You put a lot of work into keeping your Seattle turf green all summer, now put in a little more to winterizing it. Winterizing a lawn helps to repair damage from the summer season and prepare grass for the cooler weather to come. Autumn is the best time to do that. The following is a list of to-dos for getting your turf ready for the winter.
Making sure the grass plants have all the nutrition they need to get through the winter is the place to start. Don’t go out and grab just any old fertilizer, though. There is a difference between them and winterizing calls for a special mix. Make sure the fertilizer you use specifies that it is an autumnal mix or states that it is made for winterizing.
Aerating a lawn decreases the accumulation of thatch and allows the soil to breathe. This increase the oxygen in the soil and gives it the ability for nutrient to filter down into the ground. When this happens the grass can more easily feed on those important necessities, allowing it to store up for the winter.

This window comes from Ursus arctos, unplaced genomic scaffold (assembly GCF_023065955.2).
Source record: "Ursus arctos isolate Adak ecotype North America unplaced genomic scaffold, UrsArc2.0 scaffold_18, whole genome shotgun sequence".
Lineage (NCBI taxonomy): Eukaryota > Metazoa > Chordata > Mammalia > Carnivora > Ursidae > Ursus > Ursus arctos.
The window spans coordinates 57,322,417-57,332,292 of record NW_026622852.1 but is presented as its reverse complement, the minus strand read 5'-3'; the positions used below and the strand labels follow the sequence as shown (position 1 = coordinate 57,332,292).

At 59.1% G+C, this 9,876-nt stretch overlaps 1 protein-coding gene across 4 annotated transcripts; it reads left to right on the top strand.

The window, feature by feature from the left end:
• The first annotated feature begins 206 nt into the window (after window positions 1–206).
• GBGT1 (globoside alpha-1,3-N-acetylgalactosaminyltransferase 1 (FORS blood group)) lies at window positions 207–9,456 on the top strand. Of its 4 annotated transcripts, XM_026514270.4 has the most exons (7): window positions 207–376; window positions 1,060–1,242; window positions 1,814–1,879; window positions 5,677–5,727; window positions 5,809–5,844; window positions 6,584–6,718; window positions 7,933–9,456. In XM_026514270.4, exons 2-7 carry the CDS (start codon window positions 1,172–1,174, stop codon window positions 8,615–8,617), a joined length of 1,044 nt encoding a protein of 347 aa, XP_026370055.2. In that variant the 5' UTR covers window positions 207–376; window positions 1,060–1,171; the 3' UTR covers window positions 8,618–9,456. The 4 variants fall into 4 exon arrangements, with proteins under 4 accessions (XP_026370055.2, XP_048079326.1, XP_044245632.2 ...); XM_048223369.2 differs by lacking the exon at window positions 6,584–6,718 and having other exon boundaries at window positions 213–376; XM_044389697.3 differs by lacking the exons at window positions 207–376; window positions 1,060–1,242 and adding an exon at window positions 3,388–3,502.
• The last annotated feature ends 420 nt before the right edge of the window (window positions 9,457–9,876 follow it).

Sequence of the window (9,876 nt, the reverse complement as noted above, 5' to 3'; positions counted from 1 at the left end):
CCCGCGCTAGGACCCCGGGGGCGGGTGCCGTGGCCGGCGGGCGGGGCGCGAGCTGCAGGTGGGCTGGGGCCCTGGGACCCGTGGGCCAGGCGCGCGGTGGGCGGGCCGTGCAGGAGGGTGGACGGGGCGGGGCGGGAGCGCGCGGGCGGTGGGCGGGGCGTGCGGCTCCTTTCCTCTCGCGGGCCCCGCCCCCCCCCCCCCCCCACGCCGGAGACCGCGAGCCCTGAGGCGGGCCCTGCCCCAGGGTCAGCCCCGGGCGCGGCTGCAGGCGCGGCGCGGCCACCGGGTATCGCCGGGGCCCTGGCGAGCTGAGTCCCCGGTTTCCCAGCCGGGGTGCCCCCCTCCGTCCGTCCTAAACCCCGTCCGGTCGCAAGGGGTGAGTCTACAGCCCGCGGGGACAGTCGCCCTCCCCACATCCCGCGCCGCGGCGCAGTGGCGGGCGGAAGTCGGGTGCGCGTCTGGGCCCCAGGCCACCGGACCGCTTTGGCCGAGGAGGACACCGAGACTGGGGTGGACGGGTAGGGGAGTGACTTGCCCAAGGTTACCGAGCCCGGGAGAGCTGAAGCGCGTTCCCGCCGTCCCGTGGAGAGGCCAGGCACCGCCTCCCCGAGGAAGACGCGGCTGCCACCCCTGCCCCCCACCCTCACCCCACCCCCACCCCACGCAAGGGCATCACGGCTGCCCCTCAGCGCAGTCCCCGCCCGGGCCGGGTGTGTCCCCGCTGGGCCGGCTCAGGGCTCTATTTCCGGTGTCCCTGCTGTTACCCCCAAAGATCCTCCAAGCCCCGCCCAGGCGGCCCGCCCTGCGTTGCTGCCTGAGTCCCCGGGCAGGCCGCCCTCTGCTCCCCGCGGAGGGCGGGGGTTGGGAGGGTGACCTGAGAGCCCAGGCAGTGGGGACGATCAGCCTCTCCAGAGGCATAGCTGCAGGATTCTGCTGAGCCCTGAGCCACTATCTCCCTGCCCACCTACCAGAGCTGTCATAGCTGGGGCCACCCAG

Make one last go of ridding invasive weeds. These plants tend to do some of their best work in the fall and have a longer growing season than most grasses. If they are allowed to get a foothold in during the fall they can propagate well into the cold month, squeezing out healthy grass.
On the second-to-last mow raise the mowing height by a half inch. This will allow stunted roots a little more time to absorb nutrients and get stronger before the cold sets in. On the last mow, move the blades a half inch below the summer setting. If possible leave the clippings on the ground to mulch and add nutrients and help protect new shoots.
If your mower has an attachment to mulch and distribute leaf bits over the lawn, that is the idea way to get rid of fallen leaves. However, if you are left to raking, do not leave piles of leaves in the yard or they will suffocate the grass below.
These five steps will go a long way in getting your lawn green and strong before the cold sets in, as well as help keep it healthy throughout the year.